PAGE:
Jan usually asks that you to send him an email request if you would like a set of his plans but he has kindly given me permission to make them available for download here (PDF, 2.9 MB).  As I said, Jan gives his plans away for free, but I do know that he’ll accept a small donation via PayPal “only if you are very satisfied and feel called upon.”

Related Links

Jan Ridders’ Web Site (in Dutch & English)

14 comments to Jan Ridders’ New LTD Stirling Engine

  • Walter Turchyn
    July 25, 2009 at 4:01 PM | Reply

    Hi Rob, thanks for your excellent write-ups. I’ve also got a Stirling engine on my list of thing-to-build-with-my-lathe. I will probably use a clear plastic case from blank CDs or DVDs. Although they are not perfect cylinders, the taper that I measured is very small, and I don’t believe that this is super-critical for the displacement cylinder, since the piston does not fit air-tight. I guess I’ll find out…

    When assembling the displacement cylinder, I’d like to avoid using silicone sealant to attach everything. I’d rather have something that can be disassembled if needed. Maybe some kind of nylon spacers, with a thin gasket for sealing the plastic tube to the covers?

    I’m also going to use that friction method for rounding the top and bottom covers.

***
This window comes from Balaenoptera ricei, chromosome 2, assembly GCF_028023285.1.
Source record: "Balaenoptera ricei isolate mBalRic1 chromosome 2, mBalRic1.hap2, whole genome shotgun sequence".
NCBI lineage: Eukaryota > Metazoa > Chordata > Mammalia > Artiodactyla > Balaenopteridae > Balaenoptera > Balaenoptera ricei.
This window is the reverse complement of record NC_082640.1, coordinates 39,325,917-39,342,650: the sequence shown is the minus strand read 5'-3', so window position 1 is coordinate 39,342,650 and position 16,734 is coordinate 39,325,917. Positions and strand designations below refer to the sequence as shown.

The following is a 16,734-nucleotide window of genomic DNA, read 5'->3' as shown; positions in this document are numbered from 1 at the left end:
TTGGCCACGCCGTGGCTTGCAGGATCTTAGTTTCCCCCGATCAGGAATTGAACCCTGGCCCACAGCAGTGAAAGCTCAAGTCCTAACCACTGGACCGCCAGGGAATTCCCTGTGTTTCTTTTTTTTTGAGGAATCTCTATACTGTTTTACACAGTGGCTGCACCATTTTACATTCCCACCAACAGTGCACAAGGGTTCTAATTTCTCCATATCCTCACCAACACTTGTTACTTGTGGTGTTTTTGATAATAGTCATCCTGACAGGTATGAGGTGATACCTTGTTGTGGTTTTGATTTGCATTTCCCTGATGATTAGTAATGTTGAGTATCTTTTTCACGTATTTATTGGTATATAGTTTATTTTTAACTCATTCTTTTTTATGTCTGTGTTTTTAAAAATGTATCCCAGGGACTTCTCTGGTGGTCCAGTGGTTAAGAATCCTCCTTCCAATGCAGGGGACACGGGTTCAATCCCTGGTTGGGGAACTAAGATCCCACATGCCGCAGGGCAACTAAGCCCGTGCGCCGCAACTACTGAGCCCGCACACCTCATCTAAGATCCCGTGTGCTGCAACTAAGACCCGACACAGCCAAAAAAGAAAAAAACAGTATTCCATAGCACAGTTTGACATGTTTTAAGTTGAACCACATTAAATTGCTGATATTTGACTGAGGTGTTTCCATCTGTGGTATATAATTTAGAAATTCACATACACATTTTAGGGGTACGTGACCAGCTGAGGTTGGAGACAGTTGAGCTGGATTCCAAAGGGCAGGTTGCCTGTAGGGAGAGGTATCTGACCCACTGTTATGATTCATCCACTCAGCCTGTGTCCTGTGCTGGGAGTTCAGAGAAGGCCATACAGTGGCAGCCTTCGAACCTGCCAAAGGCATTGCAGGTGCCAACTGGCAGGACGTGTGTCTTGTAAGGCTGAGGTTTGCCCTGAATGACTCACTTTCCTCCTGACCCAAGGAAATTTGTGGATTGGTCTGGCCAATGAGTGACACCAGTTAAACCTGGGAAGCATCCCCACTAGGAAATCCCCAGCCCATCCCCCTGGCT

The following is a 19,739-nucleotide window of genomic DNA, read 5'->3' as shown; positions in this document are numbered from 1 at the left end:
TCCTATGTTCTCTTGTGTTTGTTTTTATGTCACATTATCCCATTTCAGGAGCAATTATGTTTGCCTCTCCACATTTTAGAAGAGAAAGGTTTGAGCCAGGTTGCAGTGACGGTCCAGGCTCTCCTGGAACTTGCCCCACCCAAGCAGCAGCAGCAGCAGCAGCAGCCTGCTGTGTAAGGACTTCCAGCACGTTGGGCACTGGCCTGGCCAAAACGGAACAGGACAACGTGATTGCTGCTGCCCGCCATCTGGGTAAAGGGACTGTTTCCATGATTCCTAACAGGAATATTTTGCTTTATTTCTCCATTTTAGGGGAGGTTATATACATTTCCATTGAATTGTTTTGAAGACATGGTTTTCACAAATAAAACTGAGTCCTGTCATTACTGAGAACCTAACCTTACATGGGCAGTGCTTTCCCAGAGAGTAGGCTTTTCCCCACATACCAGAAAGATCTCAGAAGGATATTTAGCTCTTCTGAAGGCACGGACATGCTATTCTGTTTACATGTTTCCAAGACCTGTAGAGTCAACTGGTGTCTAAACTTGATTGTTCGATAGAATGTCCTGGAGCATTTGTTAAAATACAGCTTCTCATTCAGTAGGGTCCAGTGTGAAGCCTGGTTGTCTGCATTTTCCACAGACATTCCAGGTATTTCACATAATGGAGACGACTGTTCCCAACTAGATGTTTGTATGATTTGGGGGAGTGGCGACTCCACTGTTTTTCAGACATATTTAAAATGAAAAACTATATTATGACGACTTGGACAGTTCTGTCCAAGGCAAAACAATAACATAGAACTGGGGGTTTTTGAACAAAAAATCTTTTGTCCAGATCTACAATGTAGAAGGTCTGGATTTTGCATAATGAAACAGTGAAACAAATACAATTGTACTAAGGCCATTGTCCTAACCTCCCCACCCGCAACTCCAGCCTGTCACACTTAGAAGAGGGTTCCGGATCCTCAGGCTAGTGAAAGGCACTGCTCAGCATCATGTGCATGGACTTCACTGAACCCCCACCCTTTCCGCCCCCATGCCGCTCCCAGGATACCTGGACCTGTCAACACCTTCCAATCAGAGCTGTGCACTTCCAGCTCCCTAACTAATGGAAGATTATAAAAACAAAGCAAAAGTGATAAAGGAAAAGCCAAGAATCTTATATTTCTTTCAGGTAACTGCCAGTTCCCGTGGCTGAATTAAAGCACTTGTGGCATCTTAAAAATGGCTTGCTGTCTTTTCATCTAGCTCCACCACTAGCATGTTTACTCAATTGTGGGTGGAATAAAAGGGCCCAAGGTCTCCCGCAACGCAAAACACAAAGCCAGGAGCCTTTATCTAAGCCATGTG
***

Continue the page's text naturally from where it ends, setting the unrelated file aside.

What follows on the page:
Bye for now…

  • Tom
    September 15, 2009 at 12:21 PM | Reply

    Tried to down load the file and got this (The file is DAMAGED and could not be repaired)

  • Rob
    September 15, 2009 at 11:30 PM | Reply

    Thanks for letting me know. I don’t know what happened but I replaced the file and it should be OK now. Please let me know if you have any more problems.

  • ray starr
    September 17, 2009 at 5:52 PM | Reply

    Hi Jan , Thank you for the drawings of the LTD sterling engine , I was wondering what kind of black finnish you are using on the standards and bottom plate? it looks pretty sharp.
    Ray

  • Rob
    September 17, 2009 at 10:17 PM | Reply

    Hi Ray, the best way to get in touch with Jan is to send him an email using the address shown at the end of the post, or leave a message for him at the Barstockengines discussion group (It’s a great group).

    http://groups.yahoo.com/group/barstockengines/

  • Phil
    November 29, 2009 at 8:46 PM | Reply

    Hi Folks,
    I ve just build my 1st stirling ltd based on some other plans. I had also bring my small contribution and new tips to finalize it since i had also a few problems with airtight at the begining like anyone.Relative to the “o” ring question, one must find several tricks to achieve it. You may depending the size u want get different materials ie for small ones a coca cola bottle (very strong) plastic ring.You can also use some Rhodid bands easy tu cut. Mine has been specially shaped into a 2 mmm polyglas (172 mm diameter)but is more tricky and takes longer to be perfectly manufactured. My first idea was to fix the 2 aluminium plates with some nylon screw with 2 silicon joins assuming airtight with a possibility to access again the inside motor to prevent maintenance of the displacer. Possible but difficult, further considering that any screw will create thermic bridges affecting the engine efficiency. Silicon sealing only, with a thiner as possible “O” ring despite u keep some efficient rigidity of the ensemble will give u the best result. I’ll be glad to further help on any other question since i ve been first helped on my side. Good Work…

  • Murray Tricker
    April 25, 2010 at 7:21 PM | Reply